We know you will be keen to understand how else Brexit will affect your business. So we also hope to provide useful sources of information on a range of topics to help you get ready for Brexit.

Britain is doing a great job. This is one of the world’s safest places to work. The Health and Safety Executive (HSE) are there to make sure that doesn’t change.

Photo credit @muffin 

New regulations to affect vets working with X-rays

All veterinary employers who work with X-rays must register with the Health and Safety Executive (HSE) by Monday 5 February 2018, under new legislation.

The Ionising Radiations Regulations 2017 (IRR17) replaced IRR99 on 1 January 2018 and employers must now apply to the HSE to carry out work with ionising radiation.

Under the new regulation, notifications given under IRR99 are no longer valid and all employers must reapply under the new regulations by the 5 February deadline.

Registration with the HSE entails a fee of £25 per employer. All veterinary employers that administer radioactive materials or use a linear accelerator will additionally have to obtain consent, with an additional £25 fee per employer. Failure to comply may result in enforcement action, up to and including prosecution.

More information on how to apply is available at the HSE website.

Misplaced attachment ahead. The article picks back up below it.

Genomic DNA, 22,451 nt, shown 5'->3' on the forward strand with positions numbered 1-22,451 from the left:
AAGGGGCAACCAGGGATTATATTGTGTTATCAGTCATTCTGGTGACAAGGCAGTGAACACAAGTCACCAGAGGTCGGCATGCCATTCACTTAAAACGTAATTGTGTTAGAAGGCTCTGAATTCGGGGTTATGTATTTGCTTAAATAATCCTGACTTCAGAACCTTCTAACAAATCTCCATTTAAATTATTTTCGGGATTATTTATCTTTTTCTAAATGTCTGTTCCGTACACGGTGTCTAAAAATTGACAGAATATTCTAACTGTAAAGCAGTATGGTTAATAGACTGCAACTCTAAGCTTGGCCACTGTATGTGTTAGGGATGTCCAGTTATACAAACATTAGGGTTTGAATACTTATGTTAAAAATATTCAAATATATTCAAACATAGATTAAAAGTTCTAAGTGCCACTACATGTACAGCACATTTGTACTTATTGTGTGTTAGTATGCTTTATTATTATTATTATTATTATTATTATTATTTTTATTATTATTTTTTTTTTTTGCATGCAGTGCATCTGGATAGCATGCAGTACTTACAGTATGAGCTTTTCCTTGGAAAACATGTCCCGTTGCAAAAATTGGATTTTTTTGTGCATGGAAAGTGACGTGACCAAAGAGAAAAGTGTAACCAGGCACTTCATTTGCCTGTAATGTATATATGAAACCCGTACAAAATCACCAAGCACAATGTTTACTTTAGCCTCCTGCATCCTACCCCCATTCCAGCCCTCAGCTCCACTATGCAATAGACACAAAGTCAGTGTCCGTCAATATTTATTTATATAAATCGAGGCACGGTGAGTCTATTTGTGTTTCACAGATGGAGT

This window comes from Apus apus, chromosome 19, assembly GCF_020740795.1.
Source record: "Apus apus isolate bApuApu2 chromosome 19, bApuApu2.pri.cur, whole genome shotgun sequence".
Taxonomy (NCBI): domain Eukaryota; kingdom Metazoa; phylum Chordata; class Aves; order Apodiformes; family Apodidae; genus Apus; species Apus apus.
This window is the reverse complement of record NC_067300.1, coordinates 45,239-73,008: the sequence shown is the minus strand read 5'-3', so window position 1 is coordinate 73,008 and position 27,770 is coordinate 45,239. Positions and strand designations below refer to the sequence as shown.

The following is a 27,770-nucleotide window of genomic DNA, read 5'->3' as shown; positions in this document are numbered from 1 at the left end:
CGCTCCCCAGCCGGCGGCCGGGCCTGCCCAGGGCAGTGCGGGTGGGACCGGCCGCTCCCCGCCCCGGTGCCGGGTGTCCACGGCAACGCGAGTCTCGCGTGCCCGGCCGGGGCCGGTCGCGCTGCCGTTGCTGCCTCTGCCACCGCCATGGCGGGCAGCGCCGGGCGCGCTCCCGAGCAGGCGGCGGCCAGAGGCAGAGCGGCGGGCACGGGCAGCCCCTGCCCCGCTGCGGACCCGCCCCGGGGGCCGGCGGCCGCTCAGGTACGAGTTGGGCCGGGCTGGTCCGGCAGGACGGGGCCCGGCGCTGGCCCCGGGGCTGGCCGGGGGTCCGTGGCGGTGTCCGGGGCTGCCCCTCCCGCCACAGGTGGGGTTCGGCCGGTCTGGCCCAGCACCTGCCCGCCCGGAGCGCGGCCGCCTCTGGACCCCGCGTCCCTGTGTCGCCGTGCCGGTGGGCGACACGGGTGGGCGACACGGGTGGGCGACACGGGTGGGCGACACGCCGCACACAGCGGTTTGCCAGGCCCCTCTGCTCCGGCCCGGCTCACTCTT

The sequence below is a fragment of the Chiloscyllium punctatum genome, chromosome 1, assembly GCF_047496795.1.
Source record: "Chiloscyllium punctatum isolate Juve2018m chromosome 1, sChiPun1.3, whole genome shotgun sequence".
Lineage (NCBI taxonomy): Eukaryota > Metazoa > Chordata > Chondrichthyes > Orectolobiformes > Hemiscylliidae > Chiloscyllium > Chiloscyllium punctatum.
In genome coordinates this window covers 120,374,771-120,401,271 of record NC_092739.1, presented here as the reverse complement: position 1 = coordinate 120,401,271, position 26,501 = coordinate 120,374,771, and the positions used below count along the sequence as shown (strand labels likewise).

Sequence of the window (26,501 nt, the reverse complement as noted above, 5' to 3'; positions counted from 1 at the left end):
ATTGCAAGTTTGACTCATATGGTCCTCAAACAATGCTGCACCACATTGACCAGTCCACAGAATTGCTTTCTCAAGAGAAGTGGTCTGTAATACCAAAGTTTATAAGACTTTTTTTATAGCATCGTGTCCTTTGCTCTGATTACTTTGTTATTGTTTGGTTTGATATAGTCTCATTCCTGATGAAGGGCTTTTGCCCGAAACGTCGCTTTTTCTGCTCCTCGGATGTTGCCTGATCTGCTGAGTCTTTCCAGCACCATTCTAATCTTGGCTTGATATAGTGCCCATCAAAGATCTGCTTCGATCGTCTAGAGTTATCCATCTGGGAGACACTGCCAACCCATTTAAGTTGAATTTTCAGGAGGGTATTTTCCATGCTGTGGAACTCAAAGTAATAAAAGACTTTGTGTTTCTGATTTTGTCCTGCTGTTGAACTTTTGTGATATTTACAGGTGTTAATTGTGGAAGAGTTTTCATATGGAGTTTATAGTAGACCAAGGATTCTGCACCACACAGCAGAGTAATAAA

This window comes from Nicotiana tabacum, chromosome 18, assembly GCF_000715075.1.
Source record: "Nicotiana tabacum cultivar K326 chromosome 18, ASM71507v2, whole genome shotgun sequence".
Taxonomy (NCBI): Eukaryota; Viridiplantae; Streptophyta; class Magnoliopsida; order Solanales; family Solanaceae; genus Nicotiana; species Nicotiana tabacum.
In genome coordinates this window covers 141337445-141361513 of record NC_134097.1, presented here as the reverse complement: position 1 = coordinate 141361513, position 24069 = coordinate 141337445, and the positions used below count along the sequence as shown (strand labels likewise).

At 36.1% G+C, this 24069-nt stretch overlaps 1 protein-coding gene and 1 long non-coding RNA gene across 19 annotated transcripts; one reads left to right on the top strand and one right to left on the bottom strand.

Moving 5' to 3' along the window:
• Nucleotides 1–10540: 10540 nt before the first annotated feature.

Practices that are part of a larger veterinary group should check with head office before registering, as only one registration per company is required.

BVA produce an Ionising Radiations Guide and, as a result of IRR17, this is in the process of being updated.

BVA is liaising with the HSE and Radiation Protection Advisors to update the guide.

BVA members will be updated when the new Guide is available for sale. For further information, please contact Ameliaf@bva.co.uk

The draft Approved Code of Practice and Guidance can be downloaded for free from the HSE website and gives advice and direction on how to meet the requirements in the regulations.


18 Week prison sentence

Pembrokeshire man sentenced after worker seriously injured

6 June 2018

A man has been sentenced to 18 weeks in prison after a worker received serious injuries from an electric shock.